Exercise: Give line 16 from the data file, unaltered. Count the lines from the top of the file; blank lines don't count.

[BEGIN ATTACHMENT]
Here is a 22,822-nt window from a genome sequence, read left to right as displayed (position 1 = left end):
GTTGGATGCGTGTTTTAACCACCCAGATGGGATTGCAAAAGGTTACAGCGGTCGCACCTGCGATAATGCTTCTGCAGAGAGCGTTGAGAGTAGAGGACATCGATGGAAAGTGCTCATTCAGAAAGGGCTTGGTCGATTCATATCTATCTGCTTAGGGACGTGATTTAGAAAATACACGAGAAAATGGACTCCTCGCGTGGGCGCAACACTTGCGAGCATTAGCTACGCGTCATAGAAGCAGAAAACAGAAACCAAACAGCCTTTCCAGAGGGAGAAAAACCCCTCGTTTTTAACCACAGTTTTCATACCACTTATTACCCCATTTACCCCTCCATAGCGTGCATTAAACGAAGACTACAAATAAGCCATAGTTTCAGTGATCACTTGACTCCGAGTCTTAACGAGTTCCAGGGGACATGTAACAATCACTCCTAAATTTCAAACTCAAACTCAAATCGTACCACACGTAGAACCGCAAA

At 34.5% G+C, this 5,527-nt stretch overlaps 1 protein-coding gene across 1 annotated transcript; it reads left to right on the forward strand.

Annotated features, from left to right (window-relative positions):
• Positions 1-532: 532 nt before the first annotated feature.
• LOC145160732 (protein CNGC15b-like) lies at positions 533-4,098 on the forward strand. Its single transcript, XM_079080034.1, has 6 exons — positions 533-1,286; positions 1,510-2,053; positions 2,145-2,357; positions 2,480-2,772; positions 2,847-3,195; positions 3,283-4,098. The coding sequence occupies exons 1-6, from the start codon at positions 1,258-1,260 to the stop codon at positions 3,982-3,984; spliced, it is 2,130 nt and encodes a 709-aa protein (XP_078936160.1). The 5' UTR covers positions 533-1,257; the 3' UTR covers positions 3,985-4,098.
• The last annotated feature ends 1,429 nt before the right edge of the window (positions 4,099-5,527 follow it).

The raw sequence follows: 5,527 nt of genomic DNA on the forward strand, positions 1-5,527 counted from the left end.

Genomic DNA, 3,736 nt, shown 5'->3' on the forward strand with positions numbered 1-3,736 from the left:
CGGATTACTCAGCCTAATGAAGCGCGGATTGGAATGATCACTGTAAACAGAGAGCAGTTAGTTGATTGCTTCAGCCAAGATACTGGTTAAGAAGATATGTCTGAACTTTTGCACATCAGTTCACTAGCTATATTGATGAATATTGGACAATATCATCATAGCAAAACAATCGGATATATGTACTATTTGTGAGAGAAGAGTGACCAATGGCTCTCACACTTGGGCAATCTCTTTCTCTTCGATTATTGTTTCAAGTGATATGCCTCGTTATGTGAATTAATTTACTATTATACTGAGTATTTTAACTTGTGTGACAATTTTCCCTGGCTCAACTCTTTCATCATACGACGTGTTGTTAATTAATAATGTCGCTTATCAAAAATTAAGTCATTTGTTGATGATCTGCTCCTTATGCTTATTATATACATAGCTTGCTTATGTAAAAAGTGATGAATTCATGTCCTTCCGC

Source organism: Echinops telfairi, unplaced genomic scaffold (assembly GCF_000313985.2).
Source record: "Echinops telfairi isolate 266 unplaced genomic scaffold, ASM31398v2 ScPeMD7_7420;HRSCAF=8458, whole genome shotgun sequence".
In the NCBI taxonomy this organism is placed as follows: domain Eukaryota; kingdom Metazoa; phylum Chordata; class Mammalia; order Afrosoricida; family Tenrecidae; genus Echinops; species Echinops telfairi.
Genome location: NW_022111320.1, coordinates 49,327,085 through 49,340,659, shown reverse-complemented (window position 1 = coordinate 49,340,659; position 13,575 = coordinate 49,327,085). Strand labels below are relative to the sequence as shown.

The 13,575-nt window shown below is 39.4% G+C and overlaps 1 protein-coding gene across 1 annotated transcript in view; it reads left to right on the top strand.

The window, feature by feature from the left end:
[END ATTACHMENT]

The window, feature by feature from the left end: